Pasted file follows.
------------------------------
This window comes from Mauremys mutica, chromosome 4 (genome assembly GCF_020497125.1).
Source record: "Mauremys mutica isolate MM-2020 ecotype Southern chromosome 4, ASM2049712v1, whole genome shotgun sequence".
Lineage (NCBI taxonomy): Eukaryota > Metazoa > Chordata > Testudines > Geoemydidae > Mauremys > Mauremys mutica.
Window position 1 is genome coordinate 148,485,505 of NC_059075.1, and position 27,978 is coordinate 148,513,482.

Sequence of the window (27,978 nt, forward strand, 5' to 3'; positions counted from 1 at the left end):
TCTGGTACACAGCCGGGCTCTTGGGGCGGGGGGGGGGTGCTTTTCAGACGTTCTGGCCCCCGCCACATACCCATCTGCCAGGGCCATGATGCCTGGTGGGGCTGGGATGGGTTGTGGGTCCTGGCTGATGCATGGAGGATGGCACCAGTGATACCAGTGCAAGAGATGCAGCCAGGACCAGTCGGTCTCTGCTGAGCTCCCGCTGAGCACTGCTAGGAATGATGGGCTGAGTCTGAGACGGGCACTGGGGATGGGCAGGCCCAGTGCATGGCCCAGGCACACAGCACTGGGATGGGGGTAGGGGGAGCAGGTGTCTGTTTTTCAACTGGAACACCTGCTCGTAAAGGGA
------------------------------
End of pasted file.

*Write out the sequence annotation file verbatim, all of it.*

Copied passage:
This window comes from Mauremys mutica, chromosome 4 (genome assembly GCF_020497125.1).
Source record: "Mauremys mutica isolate MM-2020 ecotype Southern chromosome 4, ASM2049712v1, whole genome shotgun sequence".
Lineage (NCBI taxonomy): Eukaryota > Metazoa > Chordata > Testudines > Geoemydidae > Mauremys > Mauremys mutica.
Window position 1 is genome coordinate 148,485,505 of NC_059075.1, and position 27,978 is coordinate 148,513,482.

Sequence of the window (27,978 nt, forward strand, 5' to 3'; positions counted from 1 at the left end):
TCTGGTACACAGCCGGGCTCTTGGGGCGGGGGGGGGGTGCTTTTCAGACGTTCTGGCCCCCGCCACATACCCATCTGCCAGGGCCATGATGCCTGGTGGGGCTGGGATGGGTTGTGGGTCCTGGCTGATGCATGGAGGATGGCACCAGTGATACCAGTGCAAGAGATGCAGCCAGGACCAGTCGGTCTCTGCTGAGCTCCCGCTGAGCACTGCTAGGAATGATGGGCTGAGTCTGAGACGGGCACTGGGGATGGGCAGGCCCAGTGCATGGCCCAGGCACACAGCACTGGGATGGGGGTAGGGGGAGCAGGTGTCTGTTTTTCAACTGGAACACCTGCTCGTAAAGGGA